Mobile Rescue Operations Using LabVIEW and NI Vision
"We developed an application with LabVIEW that controls the AR drone, acquires the images taken by its cameras, and processes the images with NI vision hardware to determine possible casualties trapped in areas only accessible by air."
- Jesús Bussión, TEMAI Ingenieros
Developing tools for fast detection of casualties in earthquake and collapsed-building sites.
Using NI LabVIEW software and NI vision hardware to develop a mobile device and unmanned aerial vehicle (UAV) for locating casualties in difficult–to-access areas.
Jesús Bussión - TEMAI Ingenieros
Roberto Bussión - TEMAI Ingenieros
Javier Relaño - TEMAI Ingenieros
After a catastrophe such as an earthquake, rescue teams are often working in or near inaccessible areas where people whose lives depend on fast intervention may be trapped. We developed the second-generator locator based on the needs of rescue teams to help them find casualties in rescue situations.
To meet these needs, we developed two systems: a mobile device called FIRST to help the rescuer locate casualties and determine their conditions, and a system based in a UAV to fly over inaccessible areas to detect possible trapped casualties.
Mobile Search Device
FIRST is a mobile device carried by the rescuer to locate trapped casualties or bodies and monitor the dangerous conditions in the collapsed building or disaster site (see Figure 1). The FIRST device is made of chemical sensors, heat cameras, visual cameras, highly sensitive microphones, and a backpack with a chemical processor and a CPU that processes the acquired signals and generates an alarm to the control center (see Figure 2).
We developed the application using LabVIEW algorithms to process the signals from the sensors to detect life signs in the inspected area (see Figure 3). It also generates alarms that inform the rescuer of these life signs and sends them to the control center.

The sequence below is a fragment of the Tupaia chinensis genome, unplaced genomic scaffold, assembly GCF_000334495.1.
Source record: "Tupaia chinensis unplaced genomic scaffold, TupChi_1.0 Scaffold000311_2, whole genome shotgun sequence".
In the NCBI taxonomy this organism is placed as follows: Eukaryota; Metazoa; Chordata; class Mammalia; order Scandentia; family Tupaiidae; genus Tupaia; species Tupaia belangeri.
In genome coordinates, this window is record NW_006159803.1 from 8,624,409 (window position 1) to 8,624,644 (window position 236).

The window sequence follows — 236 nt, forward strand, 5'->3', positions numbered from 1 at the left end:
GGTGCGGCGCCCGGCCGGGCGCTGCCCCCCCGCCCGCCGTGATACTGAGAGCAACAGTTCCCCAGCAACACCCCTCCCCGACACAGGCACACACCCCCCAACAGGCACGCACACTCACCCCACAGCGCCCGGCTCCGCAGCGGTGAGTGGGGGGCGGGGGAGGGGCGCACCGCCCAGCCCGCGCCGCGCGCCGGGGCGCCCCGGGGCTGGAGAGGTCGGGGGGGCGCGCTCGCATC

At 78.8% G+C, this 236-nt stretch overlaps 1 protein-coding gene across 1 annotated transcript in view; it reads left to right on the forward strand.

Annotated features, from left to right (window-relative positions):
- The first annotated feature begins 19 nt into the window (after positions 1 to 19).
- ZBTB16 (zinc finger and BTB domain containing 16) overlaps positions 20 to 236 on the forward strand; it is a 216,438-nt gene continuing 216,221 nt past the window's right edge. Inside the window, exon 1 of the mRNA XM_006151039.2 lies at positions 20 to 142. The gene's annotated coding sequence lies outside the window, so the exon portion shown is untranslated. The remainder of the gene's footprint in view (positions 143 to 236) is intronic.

During the last decade, the quadrotor has become the standard platform for microaerial vehicles in research and robotic projects. A quadrotor is a small, remote-controlled helicopter, normally 1 to 3 meters wide, propelled by four rotors distributed in rotation pairs in the “+” sign or the “x” framework. Each rotor is powered by an electric motor fed from a battery. A microcontroller and a range of sensors, including accelerometers, gyroscopes, and magnetometers, maintain the quadrotor’s stability.
The AR drone that connects to a computer via WiFi offers a series of useful sensors, such as accelerometers, gyroscopes, an altimeter for ultrasounds, and two video cameras: one looking up and one looking down (see Figure 4). These features have swung the balance to the AR drone, compared to other quadrotors of similar characteristics. The AR drone is an important tool for rescue teams when it comes to quickly locating casualties in disaster zones.
We developed an application with LabVIEW that controls the AR drone, acquires the images taken by its cameras, and processes the images with NI vision hardware to determine possible casualties trapped in areas only accessible by air.
All data recorded by the FIRST device and the AR drone is sent to the control center, which manages the teams so that they can rescue the trapped casualties and save as many lives as possible. All communication between the equipment is carried out via WiFi. The communication between the FIRST device, the computer that controls the AR drone, and the control center is at 5 GHz, while the communication between the computer and the AR drone is at 2.4 GHz (see Figure 5).
Low Cost, Fast Integration
The LabVIEW interface and fast integration of the various acquisition components, as well as the ability to implement communication protocols, made it possible for us to develop specific systems in areas that needed innovative technology at a low cost.
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